The literary scholar Orest Tsekhnovitser was born in 1899 in Pskov (the Russian Empire) into a Jewish family. Both of his parents were dentists. In 1917, after finishing the Pskov Industrial School, he moved to Petrograd (present-day St. Petersburg), where he became a student at the Department of Physics and Mathematics at the University. He eventually settled in Novorossiysk, graduating from the Department of History and Philology of the local university in 1920.
Orest Tsekhnovitser was so inspired by the ideals of the 1917 Revolution that, after his graduation, he volunteered for the Red Army. He was assigned to the Propaganda Department of the Odessa Military Commissar, being later transferred to Moscow with a special assignment. A versatile and gifted man, Tsekhnovitser combined his propaganda work at the Moscow Recruitment Office with lecturing in the Department of Italian Literature at the Moscow Literary-Artistic Institute. He also worked as a consultant in the People's Commissariat of Justice.
In 1923, Orest Tsekhnovitser returned to Petrograd. He graduated from the Literary-Artistic Department of the university, becoming a certified literary scholar. In addition to that, Tsekhnovitser served as director of the industrial LITOs (literary sections of the Main Political-Educational Committee of the People's Commissariat for Education). In other words, he was responsible for the educational and propaganda work at the factories, implementing the official political line.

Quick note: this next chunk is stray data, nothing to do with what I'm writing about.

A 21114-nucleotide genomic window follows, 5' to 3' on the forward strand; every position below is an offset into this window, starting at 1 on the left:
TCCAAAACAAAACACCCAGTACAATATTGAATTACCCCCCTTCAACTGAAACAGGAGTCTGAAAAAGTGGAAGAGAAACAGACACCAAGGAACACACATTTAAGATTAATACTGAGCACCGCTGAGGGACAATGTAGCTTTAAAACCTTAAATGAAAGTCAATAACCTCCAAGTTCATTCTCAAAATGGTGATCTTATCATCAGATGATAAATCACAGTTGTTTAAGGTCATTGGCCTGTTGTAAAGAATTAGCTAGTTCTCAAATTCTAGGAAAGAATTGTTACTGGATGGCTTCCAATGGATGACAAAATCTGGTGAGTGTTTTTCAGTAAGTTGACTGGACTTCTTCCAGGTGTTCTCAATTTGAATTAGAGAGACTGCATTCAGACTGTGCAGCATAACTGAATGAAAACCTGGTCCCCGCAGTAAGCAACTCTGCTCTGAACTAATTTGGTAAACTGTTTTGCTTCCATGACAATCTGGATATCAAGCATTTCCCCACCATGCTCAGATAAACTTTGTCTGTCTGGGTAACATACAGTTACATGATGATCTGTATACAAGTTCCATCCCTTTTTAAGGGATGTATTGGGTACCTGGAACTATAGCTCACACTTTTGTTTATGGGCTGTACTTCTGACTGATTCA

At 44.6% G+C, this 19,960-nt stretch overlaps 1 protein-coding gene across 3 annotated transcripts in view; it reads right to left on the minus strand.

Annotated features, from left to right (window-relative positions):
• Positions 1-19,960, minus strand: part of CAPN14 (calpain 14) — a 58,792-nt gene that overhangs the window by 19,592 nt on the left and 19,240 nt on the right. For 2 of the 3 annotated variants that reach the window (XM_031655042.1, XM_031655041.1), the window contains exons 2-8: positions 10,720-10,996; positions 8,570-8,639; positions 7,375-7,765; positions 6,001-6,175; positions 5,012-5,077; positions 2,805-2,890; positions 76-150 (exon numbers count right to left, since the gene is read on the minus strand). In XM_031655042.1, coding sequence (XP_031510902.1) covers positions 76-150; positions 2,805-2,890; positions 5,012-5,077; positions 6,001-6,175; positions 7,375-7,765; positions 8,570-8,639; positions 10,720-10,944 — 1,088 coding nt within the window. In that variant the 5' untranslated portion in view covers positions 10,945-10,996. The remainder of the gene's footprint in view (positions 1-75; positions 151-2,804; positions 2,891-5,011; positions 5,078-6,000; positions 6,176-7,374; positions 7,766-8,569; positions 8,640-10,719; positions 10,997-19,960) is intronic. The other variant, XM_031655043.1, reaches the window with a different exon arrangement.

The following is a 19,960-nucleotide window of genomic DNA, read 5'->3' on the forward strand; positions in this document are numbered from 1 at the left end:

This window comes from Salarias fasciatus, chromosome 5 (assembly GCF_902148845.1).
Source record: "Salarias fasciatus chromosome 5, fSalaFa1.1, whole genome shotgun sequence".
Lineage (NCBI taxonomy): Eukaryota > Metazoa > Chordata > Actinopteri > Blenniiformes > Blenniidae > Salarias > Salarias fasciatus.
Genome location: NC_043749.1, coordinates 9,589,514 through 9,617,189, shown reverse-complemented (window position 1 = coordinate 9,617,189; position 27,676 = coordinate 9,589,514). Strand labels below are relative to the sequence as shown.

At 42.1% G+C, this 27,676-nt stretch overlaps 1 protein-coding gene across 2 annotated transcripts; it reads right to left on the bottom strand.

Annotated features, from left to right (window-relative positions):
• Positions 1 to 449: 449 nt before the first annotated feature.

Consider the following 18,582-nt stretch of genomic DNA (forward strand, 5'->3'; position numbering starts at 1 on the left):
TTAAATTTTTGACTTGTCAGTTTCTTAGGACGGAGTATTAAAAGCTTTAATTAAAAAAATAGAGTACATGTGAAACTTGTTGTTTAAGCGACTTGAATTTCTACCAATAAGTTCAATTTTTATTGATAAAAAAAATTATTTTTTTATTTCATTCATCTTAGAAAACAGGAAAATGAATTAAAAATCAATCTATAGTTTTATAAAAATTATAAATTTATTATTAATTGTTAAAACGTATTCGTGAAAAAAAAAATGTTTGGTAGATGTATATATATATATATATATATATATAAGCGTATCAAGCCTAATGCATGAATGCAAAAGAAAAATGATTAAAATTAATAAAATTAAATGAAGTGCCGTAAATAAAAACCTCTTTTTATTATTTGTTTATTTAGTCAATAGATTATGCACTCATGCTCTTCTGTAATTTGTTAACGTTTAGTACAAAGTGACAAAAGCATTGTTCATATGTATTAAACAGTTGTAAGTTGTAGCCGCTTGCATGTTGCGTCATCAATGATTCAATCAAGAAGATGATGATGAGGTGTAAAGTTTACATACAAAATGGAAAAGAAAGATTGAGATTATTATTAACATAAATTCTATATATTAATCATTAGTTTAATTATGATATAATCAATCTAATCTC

In the 1930s, Tsekhnovitser was a postgraduate student at the Department of New Russian Literature of the Academy of Sciences, combining scholarly work with teaching duties at a pilot school. At the Institute of Russian Literature (the present-day Pushkin House), he initially headed a section titled "Literature of the Era of Imperialism and Proletarian Revolution"; later, he served as manager of the manuscript department, and finally became chief archivist. In 1938, Orest Tsekhnovitser submitted his thesis. After being appointed professor, he lecture on Russian and Western literature in the era of imperialism and proletarian revolution at the University of Leningrad. Tsekhnovitser published extensively, and was a scholar of the works of several prominent Russian writers and journalists, including Fyodor Dostoyevsky and Fyodor Sologub.
In the very first days of the Soviet-German War, which began in late June 1941, Orest Tsekhnovitser volunteered for the fleet. He was dispatched to Tallinn, Estonia, which had been annexed by the Soviet Union in 1940, and served as regimental commissar of the Political Department of the Baltic Fleet, actively engaging in propaganda work among the troops. Tsekhnovitser also produced propaganda aimed at the enemy, editing brochures, leaflets, and caricatures of Hitler and Goebbels. These materials were later airdropped on the German positions.
In late August 1941, Orest Tsekhnovitser sailed from the Port of Tallinn to Kronstadt aboard the ship Vironia. En route, the ship was first attacked from the air, then hit a mine and sank.
In May 1942, Orest Tsekhnovitser was posthumously awarded the Order of the Red Banner.